you know, it's a toxin that causes nerve injury. and so as part of his evaluation with us, we performed nerve conduction studies. those tests did not reveal any evidence of active or chronic nor any repetitive stimulation that would suggest that at this time. >> [ inaudible ]? >> it tends not to. we didn't find any evidence of that. >> excuse me. sorry. cheryl stol berg of "the new york times." can you talk about how long a patient in this kind of condition might be expected to go on? >> at the request of the family, issues regarding his future, his prognosis, are a subject of ongoing discussion.
they wish us to keep those discussions private and confidential. so we will refrain from speculating about what might happen in the future to him. it would overlap with our private conversations with the family too much. >> ron mott, nbc news. you spoke a little about botulism. in your professional opinions, what's the likelihood that botulism plus a sleeping pill led to this result? have there been cases similar to this where that particular combination, it seems very rare and sort of random. i wanted to get your opinion about that from the north korean g s. >> it would be hard to speculate about his condition prior to north korea at this time. it would be difficult for us to say. we have limited information about that time period.
>> christina corbyn, fox news. dr. foreman, you didn't find any evidence whatsoever of botulism at all? >> that's correct. yeah. >> okay. >> lindsey janice, abc news. you said something about a respiratory arrest. what would trigger that? >> there are many causes of respiratory arrest. they can stem from intoxication to trauma. there can be other causes in a young person but, in general, respiratory arrest in a young, otherwise healthy person, it's a rare event and likely caused by a toxication or traumatic injury. >> for any three of you, what he is suffering from in his brain, are we talking reversible
damage? what will his brain go through long term? >> as i delineated, there's severe injury to all regions of the brain but because of the family sensitivity, we're going to refrain from discussing what the future holds for him. >> ann from the cincinnati inquirer. given his condition, can you tell if he's been given good care in the last year plus since he's been in this condition? >> we still, of course, don't know for sure what transpired before he arrived. we can describe his condition upon arrival. his skin was in good condition. and he was well nourished when he arrived at our facility. >> amanda kelly at wlwt. i was wondering how difficult it is for all of you to treat a patient that has such a gap in his medical history.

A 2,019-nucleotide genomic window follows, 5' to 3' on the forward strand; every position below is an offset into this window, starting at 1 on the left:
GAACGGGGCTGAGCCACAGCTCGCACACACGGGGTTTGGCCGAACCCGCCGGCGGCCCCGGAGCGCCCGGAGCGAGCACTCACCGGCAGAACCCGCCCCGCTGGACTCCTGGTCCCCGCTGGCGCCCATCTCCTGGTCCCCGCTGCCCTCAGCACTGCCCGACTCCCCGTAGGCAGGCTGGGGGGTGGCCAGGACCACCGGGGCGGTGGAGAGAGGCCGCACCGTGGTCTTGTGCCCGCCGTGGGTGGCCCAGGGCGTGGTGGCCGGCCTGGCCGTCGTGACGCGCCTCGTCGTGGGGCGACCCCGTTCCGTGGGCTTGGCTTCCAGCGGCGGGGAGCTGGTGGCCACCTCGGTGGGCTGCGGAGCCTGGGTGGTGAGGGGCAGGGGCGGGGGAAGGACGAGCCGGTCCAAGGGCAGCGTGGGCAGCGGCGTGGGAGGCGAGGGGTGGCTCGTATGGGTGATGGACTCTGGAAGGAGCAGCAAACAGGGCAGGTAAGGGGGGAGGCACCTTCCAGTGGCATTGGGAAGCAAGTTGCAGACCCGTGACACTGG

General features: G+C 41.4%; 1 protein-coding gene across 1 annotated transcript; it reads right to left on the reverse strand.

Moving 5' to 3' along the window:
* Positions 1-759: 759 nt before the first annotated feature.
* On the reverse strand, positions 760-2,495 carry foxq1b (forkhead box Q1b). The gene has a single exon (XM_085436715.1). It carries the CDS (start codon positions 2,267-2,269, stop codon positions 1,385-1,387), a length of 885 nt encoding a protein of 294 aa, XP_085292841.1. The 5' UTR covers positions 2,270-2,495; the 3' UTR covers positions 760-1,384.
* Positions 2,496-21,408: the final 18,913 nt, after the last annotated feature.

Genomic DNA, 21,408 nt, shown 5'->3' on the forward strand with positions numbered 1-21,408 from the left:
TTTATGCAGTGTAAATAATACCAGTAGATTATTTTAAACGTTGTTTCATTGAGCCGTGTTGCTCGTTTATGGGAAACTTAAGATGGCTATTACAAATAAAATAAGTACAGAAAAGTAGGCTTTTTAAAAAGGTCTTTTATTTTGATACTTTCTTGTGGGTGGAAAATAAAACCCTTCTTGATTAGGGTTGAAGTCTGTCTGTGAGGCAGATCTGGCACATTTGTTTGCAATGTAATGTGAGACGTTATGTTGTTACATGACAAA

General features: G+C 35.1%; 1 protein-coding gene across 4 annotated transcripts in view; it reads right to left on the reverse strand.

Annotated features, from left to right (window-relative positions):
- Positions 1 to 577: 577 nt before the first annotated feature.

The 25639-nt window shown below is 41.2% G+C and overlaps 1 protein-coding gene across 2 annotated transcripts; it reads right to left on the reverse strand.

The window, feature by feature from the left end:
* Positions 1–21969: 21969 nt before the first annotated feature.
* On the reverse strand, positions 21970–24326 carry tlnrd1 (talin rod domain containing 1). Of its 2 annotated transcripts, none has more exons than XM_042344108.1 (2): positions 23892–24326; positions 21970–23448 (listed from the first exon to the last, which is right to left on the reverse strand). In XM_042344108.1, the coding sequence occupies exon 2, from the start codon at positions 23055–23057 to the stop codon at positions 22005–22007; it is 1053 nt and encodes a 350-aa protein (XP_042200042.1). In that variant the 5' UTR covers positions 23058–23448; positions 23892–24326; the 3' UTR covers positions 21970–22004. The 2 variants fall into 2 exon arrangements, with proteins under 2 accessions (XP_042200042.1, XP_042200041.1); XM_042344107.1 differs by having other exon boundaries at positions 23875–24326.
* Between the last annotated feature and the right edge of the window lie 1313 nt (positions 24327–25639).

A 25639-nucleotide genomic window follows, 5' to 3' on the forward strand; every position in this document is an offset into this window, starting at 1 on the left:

i know that that's very important when anyone goes to the doctors. what's it been like for you? >> certainly it's been a challenge. i think one of the things that we did as part of his care team is we really performed a very comprehensive set of evaluations and diagnostics up front within the first 24 hours. we had a great deal of information that allowed us to make a lot of inferences about his condition. and so working with a great team, i think we had a lot of information that we weren't able to get with the missing records and missing information that you pointed out. >> [ inaudible ]. >> we have no ongoing relationship. these scans were present on a
disk of material and they came with the air transport service. there are two scans on the disk. they are dated april and july 2016. that's the notation. of course, we can't verify that. his current scan is consistent with evolution of changes that were visible on those scans. the word "extensive" in his case relates to severe loss of tissue. so -- >> [ inaudible ]. >> so the final common pathway is the lack of blood flow to the brain for long enough to destroy brain cells. this can occur with the blood stopping pumping blood or a
respiratory arrest at which point the heart stops functioning correctly. it's difficult to determine which of those occurred, of course. >> and how does it work -- miguel at cnn. how does it work, so if one suffers that sort of event, where the blood stops flowing to the brain, is the damage done all at once or what was the evolution of change as you saw from march to july and then presently? did it get progressively worse or was all this damage done in one go? >> the evolving changes on the mri are consistent with tissue -- tissue evolution, not new damage. so as the tissue is initially damaged, the body tries to remove the damaged tissue. those are the kind of changes that we're seeing, is the removal of the damaged tissue by the body's own internal
housekeeping mechanisms. but the damage occurs within minutes of inadequate blood f w flow. >> [ inaudible ]. >> we do see respiratory arrest from medication overdose, intentional and otherwise. it would be inappropriate for me to speculate about the intent or whether this was a misadministration of a medication. again, we have very limited information about what happened to otto prior to his departure from north korea. >> two quick questions here. one, mr. warmbier in his press conference today criticized the north korean regime about withholding top-notch medical